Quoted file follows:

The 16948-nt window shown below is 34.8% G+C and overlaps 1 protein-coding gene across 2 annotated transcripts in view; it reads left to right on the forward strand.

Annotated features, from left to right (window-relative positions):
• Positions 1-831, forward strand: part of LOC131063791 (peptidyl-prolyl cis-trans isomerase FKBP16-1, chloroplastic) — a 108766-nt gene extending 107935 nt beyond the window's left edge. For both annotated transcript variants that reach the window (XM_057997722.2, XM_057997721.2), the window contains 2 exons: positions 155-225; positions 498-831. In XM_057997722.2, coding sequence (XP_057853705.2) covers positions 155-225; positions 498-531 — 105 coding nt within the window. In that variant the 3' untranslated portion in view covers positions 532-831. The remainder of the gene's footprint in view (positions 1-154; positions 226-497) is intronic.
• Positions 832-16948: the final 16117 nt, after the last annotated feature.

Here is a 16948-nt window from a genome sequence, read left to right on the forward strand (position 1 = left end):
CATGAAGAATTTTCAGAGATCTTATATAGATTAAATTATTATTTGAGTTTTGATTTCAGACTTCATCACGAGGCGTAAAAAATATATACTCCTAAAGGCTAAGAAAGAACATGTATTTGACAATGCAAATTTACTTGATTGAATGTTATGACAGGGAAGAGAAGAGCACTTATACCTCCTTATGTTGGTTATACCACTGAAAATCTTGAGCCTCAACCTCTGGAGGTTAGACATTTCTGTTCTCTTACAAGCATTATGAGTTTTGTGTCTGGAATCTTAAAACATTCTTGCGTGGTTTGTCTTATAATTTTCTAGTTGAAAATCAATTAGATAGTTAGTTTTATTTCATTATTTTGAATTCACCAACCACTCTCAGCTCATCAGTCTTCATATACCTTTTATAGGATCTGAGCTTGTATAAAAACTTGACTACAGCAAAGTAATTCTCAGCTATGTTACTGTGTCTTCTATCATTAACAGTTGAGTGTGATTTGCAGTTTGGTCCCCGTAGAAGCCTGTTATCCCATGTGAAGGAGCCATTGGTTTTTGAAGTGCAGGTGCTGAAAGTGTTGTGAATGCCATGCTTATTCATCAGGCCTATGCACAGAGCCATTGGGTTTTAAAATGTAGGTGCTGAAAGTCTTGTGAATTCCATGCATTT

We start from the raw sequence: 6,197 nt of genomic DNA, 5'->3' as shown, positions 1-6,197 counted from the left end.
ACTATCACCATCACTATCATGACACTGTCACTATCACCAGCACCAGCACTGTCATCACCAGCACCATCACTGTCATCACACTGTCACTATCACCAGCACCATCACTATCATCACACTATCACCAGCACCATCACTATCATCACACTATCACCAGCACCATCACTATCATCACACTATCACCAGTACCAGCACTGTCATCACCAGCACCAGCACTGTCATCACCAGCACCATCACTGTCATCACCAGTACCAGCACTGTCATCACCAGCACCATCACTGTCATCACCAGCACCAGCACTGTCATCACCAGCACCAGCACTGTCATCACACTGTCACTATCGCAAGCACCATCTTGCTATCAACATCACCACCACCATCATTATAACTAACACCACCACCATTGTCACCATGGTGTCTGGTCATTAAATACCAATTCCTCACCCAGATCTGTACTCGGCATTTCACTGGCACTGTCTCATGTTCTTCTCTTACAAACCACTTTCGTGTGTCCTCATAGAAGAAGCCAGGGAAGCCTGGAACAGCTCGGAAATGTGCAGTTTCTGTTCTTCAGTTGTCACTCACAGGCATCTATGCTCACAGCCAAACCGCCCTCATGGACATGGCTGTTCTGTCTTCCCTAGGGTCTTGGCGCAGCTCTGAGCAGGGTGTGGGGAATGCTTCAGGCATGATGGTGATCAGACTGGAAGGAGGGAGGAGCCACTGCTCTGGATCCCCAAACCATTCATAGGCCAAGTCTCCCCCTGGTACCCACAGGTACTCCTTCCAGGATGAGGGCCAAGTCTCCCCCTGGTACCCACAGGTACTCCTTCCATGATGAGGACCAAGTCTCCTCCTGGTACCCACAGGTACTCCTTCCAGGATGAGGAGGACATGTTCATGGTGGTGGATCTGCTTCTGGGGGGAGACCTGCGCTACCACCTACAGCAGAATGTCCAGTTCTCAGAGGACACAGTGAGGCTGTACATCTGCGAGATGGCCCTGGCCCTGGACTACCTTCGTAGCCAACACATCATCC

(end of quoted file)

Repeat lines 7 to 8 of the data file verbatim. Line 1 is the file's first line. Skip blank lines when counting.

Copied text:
We start from the raw sequence: 6,197 nt of genomic DNA, 5'->3' as shown, positions 1-6,197 counted from the left end.
ACTATCACCATCACTATCATGACACTGTCACTATCACCAGCACCAGCACTGTCATCACCAGCACCATCACTGTCATCACACTGTCACTATCACCAGCACCATCACTATCATCACACTATCACCAGCACCATCACTATCATCACACTATCACCAGCACCATCACTATCATCACACTATCACCAGTACCAGCACTGTCATCACCAGCACCAGCACTGTCATCACCAGCACCATCACTGTCATCACCAGTACCAGCACTGTCATCACCAGCACCATCACTGTCATCACCAGCACCAGCACTGTCATCACCAGCACCAGCACTGTCATCACACTGTCACTATCGCAAGCACCATCTTGCTATCAACATCACCACCACCATCATTATAACTAACACCACCACCATTGTCACCATGGTGTCTGGTCATTAAATACCAATTCCTCACCCAGATCTGTACTCGGCATTTCACTGGCACTGTCTCATGTTCTTCTCTTACAAACCACTTTCGTGTGTCCTCATAGAAGAAGCCAGGGAAGCCTGGAACAGCTCGGAAATGTGCAGTTTCTGTTCTTCAGTTGTCACTCACAGGCATCTATGCTCACAGCCAAACCGCCCTCATGGACATGGCTGTTCTGTCTTCCCTAGGGTCTTGGCGCAGCTCTGAGCAGGGTGTGGGGAATGCTTCAGGCATGATGGTGATCAGACTGGAAGGAGGGAGGAGCCACTGCTCTGGATCCCCAAACCATTCATAGGCCAAGTCTCCCCCTGGTACCCACAGGTACTCCTTCCAGGATGAGGGCCAAGTCTCCCCCTGGTACCCACAGGTACTCCTTCCATGATGAGGACCAAGTCTCCTCCTGGTACCCACAGGTACTCCTTCCAGGATGAGGAGGACATGTTCATGGTGGTGGATCTGCTTCTGGGGGGAGACCTGCGCTACCACCTACAGCAGAATGTCCAGTTCTCAGAGGACACAGTGAGGCTGTACATCTGCGAGATGGCCCTGGCCCTGGACTACCTTCGTAGCCAACACATCATCC